Inheritance of Tomato Late Blight Resistance in Lycopersicon hirsutum LA1033

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Title: Inheritance of Tomato Late Blight Resistance in Lycopersicon hirsutum LA1033
Author: Lough, Rebecca Cutright
Advisors: Paul B. Shoemaker, Committee Member
Charles H. Opperman, Committee Member
Randolph G. Gardner, Committee Chair
Abstract: Extensive efforts to control late blight of tomato and potato, caused by Phytophthora infestans (Mont.) de Bary, through incorporation of single resistance genes have been thwarted by the rapid development of virulent pathogen strains. In contrast, multigenic late blight resistance in potato has proven durable over decades of use. Lycopersicon hirsutum Kunth LA1033 is highly resistant to P. infestans, and other studies have suggested that this resistance is multigenic. We evaluated the inheritance of late blight resistance in LA1033 using traditional methods and quantitative trait analysis. A BC₃F₂ population was derived from L. esculentum Miller NC215E x L. hirsutum LA1033 and was screened for late blight resistance using detached leaf tests. BC₃F₃ progeny were evaluated in the field to verify detached leaf test results. Bulked segregant analysis was conducted on the most resistant and most susceptible BC₃F₂ plants to identify AFLP markers linked to resistance. A BC₁F₁ population of 284 individuals was also derived from L. esculentum NC215E x L. hirsutum LA1033. This population was evaluated for late blight resistance in the field and with detached leaf tests that were scored with a four-point rating system and the Horsfall-Barratt scale. A linkage map was constructed based on 155 BC₁F₁ individuals with 231 AFLP and two morphological markers. Quantitative trait analysis was conducted using the following four methods: simple linear regression, interval mapping, composite interval mapping, and multiple interval mapping. Segregation of late blight resistance in the BC₃F₂ individuals indicated that the BC₃F₁ plant carried two genes conferring late blight resistance; however, minor genes may have been lost in the development of the BC₃F₁ or may not have been detected. An AFLP marker was identified in the BC₃F₂ population which clearly segregated with resistance. In the BC₁F₁ population, segregation ratios indicated the presence of more than two late blight resistance loci. This was confirmed through quantitative trait analysis. Quantitative trait loci (QTL) affecting late blight response were detected on four to nine linkage groups depending upon the method of analysis used. The location of the most significant QTL corresponded with the marker identified through bulked segregant analysis.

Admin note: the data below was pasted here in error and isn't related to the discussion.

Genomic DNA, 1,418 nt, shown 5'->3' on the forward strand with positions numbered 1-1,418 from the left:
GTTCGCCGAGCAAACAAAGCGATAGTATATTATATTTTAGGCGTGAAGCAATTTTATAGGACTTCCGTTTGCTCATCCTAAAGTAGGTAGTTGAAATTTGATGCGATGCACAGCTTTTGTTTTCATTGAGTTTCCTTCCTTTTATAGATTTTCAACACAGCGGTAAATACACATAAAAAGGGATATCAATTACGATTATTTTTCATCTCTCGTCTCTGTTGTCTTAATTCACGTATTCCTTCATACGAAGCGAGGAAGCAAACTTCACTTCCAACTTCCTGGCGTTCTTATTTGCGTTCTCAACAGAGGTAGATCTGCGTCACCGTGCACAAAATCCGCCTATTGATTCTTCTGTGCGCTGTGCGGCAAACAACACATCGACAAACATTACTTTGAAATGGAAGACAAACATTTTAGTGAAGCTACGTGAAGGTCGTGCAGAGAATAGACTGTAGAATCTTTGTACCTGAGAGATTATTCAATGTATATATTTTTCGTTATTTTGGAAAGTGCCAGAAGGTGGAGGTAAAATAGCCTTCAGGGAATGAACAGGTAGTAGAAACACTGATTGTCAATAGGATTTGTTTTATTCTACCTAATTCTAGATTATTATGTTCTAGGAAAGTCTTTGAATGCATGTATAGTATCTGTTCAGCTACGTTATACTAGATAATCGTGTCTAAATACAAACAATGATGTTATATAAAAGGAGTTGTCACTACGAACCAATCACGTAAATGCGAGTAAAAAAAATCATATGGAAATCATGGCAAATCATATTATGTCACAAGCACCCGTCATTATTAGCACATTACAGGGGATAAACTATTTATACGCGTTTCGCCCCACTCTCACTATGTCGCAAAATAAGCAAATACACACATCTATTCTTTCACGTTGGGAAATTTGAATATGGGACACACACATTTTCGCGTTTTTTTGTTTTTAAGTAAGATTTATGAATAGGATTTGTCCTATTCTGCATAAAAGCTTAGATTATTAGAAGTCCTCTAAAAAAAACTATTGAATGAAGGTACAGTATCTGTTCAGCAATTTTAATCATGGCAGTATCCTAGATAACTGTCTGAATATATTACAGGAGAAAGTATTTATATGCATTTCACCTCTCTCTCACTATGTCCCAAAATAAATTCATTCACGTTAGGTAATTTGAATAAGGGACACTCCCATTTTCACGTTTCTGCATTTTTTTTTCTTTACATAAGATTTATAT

Date: 2003-07-20
Degree: PhD
Discipline: Horticultural Science
URI: http://www.lib.ncsu.edu/resolver/1840.16/3749


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